- Apprentice Lawyer
Jail authorities of district jail at Siddharth Nagar in Uttar Pradesh who refused to release a man for 8 months because of missing middle name "Kumar" in the bail order, attracted the ire of Allahabad High Court which berated the "reprehensible conduct" of the jail superintendent.
In an order passed on December 7, the Court noted that the jail superintendent refused to comply with the release order passed in April this year only because the name of the applicant mentioned in the release order was "Vinod Baruaar", whereas in the remand sheet, it was "Vinod Kumar Baruaar".
A single-judge Bench of Justice JJ Munir said that it did not appreciate the fact that his order was flouted with such impunity in the guise of a "small technicality".
Although the applicant had made an application for correction of his name to the trial judge, his plea was logically refused.
The High Court opined that the conduct of the Jail Superintendent, who had refused to release the applicant, was not only reprehensible, but also contumacious.'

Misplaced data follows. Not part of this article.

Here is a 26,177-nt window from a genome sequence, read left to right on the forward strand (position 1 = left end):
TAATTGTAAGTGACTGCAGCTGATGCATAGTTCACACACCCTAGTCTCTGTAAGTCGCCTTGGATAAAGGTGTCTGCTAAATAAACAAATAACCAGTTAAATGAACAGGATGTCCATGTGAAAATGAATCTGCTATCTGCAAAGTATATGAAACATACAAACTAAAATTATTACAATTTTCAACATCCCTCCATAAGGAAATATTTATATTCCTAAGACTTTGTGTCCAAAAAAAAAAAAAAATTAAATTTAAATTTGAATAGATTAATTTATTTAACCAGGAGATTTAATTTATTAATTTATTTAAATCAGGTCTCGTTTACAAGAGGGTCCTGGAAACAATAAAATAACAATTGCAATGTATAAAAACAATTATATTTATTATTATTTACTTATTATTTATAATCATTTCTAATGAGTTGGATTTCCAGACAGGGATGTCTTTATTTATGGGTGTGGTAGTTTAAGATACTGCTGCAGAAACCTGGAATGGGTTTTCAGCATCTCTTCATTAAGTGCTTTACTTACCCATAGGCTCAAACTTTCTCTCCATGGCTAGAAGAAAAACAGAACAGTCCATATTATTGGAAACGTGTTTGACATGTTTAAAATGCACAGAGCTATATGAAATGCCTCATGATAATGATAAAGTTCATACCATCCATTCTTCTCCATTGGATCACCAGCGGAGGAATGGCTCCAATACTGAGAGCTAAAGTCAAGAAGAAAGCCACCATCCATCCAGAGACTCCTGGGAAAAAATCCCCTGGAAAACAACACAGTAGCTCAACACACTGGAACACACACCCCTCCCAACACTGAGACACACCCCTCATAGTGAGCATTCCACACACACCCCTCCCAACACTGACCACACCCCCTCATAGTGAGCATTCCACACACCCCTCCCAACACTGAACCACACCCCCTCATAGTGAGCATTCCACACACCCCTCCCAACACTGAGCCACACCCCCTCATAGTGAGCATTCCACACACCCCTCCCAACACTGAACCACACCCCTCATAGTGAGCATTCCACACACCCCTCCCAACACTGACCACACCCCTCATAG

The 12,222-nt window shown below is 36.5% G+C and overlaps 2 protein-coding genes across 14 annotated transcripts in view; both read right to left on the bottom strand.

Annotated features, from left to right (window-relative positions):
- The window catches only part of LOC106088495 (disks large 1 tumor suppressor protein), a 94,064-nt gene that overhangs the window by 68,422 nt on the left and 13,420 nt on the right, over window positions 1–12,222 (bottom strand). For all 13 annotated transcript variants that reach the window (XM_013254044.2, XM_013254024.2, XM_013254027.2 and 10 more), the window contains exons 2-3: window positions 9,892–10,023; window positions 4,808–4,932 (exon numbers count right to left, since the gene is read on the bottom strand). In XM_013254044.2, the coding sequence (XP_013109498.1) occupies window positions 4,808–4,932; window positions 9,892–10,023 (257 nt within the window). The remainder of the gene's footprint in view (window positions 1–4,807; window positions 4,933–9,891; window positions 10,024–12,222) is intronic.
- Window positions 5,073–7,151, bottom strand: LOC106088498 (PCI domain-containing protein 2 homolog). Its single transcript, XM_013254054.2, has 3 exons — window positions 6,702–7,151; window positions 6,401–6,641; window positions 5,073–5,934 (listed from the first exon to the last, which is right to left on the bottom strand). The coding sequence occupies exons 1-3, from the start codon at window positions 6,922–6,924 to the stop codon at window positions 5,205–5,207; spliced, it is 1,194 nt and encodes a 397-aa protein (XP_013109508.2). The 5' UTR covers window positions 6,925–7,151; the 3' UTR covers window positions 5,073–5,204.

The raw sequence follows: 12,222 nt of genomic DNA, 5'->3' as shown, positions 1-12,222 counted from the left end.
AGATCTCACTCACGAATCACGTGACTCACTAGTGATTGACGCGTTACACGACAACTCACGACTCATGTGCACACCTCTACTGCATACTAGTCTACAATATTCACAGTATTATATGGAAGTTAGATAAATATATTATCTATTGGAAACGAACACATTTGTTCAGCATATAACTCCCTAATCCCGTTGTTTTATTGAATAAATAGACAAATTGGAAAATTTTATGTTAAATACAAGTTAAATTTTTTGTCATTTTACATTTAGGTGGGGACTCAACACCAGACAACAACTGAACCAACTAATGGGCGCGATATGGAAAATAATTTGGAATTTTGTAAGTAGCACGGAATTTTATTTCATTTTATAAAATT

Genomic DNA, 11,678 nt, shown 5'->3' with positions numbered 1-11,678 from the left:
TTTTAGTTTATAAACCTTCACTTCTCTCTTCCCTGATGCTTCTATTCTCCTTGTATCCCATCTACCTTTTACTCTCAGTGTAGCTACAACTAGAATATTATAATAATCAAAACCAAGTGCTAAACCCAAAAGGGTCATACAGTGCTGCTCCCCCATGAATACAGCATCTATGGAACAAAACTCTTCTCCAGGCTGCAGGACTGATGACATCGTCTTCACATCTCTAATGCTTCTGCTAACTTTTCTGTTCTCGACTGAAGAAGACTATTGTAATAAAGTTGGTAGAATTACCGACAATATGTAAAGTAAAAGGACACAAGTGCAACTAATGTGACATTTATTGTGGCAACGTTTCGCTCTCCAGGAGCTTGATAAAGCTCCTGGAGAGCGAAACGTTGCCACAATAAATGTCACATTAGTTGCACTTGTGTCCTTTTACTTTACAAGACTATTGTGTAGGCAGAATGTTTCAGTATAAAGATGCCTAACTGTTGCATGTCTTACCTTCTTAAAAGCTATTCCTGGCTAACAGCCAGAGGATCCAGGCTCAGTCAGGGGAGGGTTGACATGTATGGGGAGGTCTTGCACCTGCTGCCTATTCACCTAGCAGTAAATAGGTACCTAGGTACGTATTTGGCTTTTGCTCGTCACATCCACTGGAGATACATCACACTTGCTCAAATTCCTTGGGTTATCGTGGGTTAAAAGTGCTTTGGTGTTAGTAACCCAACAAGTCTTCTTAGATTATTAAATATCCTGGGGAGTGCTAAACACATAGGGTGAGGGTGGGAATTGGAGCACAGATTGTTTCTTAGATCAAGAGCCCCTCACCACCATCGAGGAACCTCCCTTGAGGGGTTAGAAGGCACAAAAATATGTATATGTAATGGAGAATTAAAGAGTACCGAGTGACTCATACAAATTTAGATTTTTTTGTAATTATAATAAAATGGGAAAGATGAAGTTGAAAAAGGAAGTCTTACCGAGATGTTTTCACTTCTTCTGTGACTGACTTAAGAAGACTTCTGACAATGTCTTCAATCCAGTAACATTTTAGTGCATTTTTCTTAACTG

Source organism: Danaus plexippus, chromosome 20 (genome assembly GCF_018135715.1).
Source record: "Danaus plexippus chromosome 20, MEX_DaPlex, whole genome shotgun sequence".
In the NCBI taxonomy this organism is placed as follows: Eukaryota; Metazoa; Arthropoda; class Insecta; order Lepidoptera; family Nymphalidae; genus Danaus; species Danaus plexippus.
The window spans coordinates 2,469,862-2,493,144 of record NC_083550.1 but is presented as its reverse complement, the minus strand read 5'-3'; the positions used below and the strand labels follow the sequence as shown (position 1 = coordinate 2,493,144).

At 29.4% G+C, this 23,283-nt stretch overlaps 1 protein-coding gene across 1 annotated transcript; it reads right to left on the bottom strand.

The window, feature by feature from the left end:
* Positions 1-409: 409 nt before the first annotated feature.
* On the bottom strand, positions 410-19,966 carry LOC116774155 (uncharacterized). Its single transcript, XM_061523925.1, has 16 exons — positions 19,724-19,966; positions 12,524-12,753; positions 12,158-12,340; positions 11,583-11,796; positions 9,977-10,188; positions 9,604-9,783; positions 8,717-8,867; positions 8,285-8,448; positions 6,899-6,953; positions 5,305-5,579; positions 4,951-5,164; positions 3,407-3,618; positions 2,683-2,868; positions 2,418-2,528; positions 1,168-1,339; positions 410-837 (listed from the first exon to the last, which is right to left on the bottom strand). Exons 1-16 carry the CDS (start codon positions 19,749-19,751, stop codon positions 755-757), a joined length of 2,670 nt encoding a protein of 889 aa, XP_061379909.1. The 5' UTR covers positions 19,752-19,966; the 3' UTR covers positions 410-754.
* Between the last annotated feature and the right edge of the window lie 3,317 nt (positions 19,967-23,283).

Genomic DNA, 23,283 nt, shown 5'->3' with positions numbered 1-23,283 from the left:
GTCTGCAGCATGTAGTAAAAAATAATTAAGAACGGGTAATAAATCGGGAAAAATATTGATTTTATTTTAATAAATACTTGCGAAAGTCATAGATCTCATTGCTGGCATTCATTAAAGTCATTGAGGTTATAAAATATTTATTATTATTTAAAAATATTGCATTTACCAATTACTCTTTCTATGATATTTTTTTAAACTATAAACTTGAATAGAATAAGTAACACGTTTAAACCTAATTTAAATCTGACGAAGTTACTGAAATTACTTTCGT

"The sole purpose of not complying with the bail orders for all these eight months appears to be, prima facie, an obstinate attitude of the jail administration in carrying out the orders of this Court. In the process, they have deprived a citizen of his liberty, without any just or reasonable cause, since April, 2020 till date," the Bench added.
The Court, therefore, ordered that the applicant, Vinod Baruaar, be forthwith released within 24 hours, in terms of the bail order dated April 9, 2020 passed by this Court.
Furthermore, a compliance report was directed to be submitted by the Special Judge (Rape and POCSO Act Cases), Court No. 2, Siddharthnagar to the High Court.
The concerned Jail Superintendent, Rakesh Singh was also directed to appear before this Court and explain why appropriate departmental inquiry may not be recommended against him.
Baruaar was later released and an affidavit filed in this regard by the jail superintendent was taken on record.
In an order passed on the very next day, the Court said that it was "reluctantly" accepting the explanation offered by the jail superintendent.
The Court then proceeded to close the case after warning the jail superintendent to be careful in future.